… Says idea should be jettisoned entirely
A former National President, National Association of Government Approved Freight Forwarders (NAGAFF), Dr. Eugene Nweke has objected to the request made by the Manufacturers Association of Nigeria (MAN) calling for a 90 day grace period before the new Central Bank of Nigeria (CBN)’s policy on e-valuator and e-invoice should be implemented.
Nweke who raised his objection in a statement made available to our correspondent in Lagos on Monday stated that the idea should be jettisoned forthwith as the informal sector viewed the policy as a designed conspiracy against the Nigeria Customs Service (NCS).
According to him, the move was meant to lend credence to the earlier public threat to take over the customs functions by the Federal Ministry of Finance.
He maintained that the policy on f allowed to succeed will push monetary policy in conflict with fiscal policy adding that “the move is a redesigned and reversal order aimed to take Nigeria back to Pre-shipment Inspection ( PSI) regime.
He said, “Conflict of interest so glaring, as same supervisory Minister vetoed the e-customs modernization and consented to the e-evaluator and e-invoicing.
“The move amounts to double handling and taxation both at the port of origin and port of destination. The operational pedigree, performance and capacity of the contractor or consultant is not known by the Nigerian lawmakers and the biding process for official engagement is not in the public knowledge.
“The initiative will increase the cost of importation into the country with its contributory infractions to the economic hardship in the land and the worsening inflation weakening the citizens purchasing power.
“The consultancy services fee, terms and conditions or contract value payable to the consultant is not in the public knowledge. No sensitization of the stakeholders prior to contractual engagements.”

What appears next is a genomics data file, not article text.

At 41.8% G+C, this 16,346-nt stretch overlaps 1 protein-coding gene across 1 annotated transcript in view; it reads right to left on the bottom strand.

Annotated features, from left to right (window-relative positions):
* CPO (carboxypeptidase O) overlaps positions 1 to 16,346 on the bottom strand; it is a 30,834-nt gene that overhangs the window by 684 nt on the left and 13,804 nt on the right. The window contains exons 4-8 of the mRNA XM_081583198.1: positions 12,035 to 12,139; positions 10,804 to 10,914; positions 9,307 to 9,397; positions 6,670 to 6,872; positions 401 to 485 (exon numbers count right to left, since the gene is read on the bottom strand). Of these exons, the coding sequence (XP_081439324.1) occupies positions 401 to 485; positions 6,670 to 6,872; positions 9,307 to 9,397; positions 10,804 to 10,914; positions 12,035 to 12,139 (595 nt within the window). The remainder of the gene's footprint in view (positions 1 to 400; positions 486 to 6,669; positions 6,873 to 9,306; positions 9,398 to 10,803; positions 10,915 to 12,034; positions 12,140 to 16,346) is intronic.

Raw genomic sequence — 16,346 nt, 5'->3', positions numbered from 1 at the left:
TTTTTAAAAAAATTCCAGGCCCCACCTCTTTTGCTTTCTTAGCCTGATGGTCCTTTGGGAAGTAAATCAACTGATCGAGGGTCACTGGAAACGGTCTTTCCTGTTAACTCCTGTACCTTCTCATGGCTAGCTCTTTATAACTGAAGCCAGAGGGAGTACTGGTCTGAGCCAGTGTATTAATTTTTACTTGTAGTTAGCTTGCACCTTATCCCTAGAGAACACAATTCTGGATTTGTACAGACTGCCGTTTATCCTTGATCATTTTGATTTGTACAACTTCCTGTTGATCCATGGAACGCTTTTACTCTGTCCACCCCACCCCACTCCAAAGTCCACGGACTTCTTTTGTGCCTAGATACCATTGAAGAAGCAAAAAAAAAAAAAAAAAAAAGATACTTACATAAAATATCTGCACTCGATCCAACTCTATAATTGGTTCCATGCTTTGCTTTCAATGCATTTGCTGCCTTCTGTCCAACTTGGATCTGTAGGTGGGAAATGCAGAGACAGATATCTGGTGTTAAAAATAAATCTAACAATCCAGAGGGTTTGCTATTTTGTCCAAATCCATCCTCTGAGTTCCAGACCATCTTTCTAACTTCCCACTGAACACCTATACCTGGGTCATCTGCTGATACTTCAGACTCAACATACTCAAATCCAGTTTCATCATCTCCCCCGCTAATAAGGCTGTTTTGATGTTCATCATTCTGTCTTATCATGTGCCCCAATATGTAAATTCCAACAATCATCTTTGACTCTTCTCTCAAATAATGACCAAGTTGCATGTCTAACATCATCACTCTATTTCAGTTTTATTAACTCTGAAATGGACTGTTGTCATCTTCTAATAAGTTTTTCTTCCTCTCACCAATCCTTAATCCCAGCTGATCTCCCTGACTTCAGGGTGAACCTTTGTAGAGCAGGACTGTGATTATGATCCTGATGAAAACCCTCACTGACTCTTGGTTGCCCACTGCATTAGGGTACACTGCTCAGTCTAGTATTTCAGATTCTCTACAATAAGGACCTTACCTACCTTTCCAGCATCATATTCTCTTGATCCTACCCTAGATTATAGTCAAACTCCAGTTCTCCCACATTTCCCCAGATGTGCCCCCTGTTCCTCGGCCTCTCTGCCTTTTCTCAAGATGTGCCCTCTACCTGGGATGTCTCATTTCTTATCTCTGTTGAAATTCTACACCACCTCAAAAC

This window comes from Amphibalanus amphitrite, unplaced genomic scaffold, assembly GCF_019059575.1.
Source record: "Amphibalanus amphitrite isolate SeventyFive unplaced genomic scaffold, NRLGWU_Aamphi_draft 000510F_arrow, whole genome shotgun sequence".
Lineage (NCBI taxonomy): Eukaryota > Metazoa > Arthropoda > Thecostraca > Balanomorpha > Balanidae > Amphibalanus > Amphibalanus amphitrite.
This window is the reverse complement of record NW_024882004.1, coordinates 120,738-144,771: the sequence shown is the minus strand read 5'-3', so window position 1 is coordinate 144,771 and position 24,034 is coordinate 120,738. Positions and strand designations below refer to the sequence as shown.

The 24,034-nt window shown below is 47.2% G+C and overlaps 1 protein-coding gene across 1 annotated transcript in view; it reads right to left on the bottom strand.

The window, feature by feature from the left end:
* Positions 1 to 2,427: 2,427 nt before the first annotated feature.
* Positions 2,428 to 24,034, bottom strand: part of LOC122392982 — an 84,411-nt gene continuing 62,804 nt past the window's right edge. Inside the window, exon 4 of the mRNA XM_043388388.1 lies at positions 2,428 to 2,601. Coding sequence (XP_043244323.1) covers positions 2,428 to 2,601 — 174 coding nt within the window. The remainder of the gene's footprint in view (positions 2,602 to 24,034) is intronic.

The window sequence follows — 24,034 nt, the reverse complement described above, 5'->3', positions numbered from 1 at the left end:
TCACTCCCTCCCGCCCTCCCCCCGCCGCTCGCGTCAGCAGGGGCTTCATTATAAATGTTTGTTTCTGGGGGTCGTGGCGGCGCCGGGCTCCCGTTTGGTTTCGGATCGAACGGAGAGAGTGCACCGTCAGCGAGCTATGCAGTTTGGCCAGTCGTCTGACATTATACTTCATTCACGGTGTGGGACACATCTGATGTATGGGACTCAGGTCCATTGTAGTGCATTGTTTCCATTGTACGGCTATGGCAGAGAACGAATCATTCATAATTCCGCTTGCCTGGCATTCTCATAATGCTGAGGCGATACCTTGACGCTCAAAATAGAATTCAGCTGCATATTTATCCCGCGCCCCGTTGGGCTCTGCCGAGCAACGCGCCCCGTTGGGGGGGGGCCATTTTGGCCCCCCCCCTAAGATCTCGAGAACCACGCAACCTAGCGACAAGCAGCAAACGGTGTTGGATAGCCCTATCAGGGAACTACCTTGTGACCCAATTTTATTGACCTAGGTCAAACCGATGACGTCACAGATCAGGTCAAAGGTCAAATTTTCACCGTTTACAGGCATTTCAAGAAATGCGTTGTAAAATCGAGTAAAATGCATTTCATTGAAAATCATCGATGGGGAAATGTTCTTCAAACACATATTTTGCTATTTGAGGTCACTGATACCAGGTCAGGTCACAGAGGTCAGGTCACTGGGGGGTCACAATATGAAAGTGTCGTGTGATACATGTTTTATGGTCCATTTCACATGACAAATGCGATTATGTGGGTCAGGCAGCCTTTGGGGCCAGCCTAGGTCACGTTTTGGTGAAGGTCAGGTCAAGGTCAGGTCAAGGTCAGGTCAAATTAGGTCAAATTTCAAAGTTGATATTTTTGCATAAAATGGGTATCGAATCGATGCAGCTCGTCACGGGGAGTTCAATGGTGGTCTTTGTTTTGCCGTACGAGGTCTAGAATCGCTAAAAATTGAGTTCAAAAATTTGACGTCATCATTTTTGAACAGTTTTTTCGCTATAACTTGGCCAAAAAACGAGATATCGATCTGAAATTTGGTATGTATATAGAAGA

Dr. Nweke, therefore, submitted that the initiative was a calculated and subtle move to usurp the statutory function of the Nigeria Customs Service from behind.
He, however, advised the Federal Executive Council as well as the National Assembly to take a second look at the incessant engagements of army of occupation by some of its agencies, all in the name of “creating food for the boys.”
“By the present destination inspection, it is the duty of the customs to evaluate or raise value for trade goods coming into or leaving the country.
When you set a parallel consultant to receive e-invoice into their portal and to re-evaluate it at a set benchmark, it amounts to usurping of the function of the Nigeria Customs Service”, he concluded.
It will be recalled that the Manufacturers Association of Nigeria (MAN) recently asked the Central Bank of Nigeria (CBN) to extend the implementation of the E-invoice and E-evaluator initiatives by 90 days to accommodate inputs of the stakeholders.
Mr. Segun Ajayi-Kadir, Director-General, MAN, said the call was pertinent particularly for those classes of manufacturers and businesses that would be negatively affected by the development.
He noted that the 11 days grace for implementation was rather hasty as the circular on monetary or fiscal guidelines required adequate adjustment time.
Ajayi-Kadir noted that many operators would have opened Form M and concluded deals for international transactions; where a minimum of 90 days allowance of time was normally required.
However, the News Agency of Nigeria (NAN) reports that the House of Representatives had already asked the CBN to suspend its implementation to allow for adequate sensitisation on the workability of the policy in all major ports of entry across the country.
Photo: Dr. Eugene Nweke, former National President, National Association of Government Approved Freight Forwarders, (NAGAFF).
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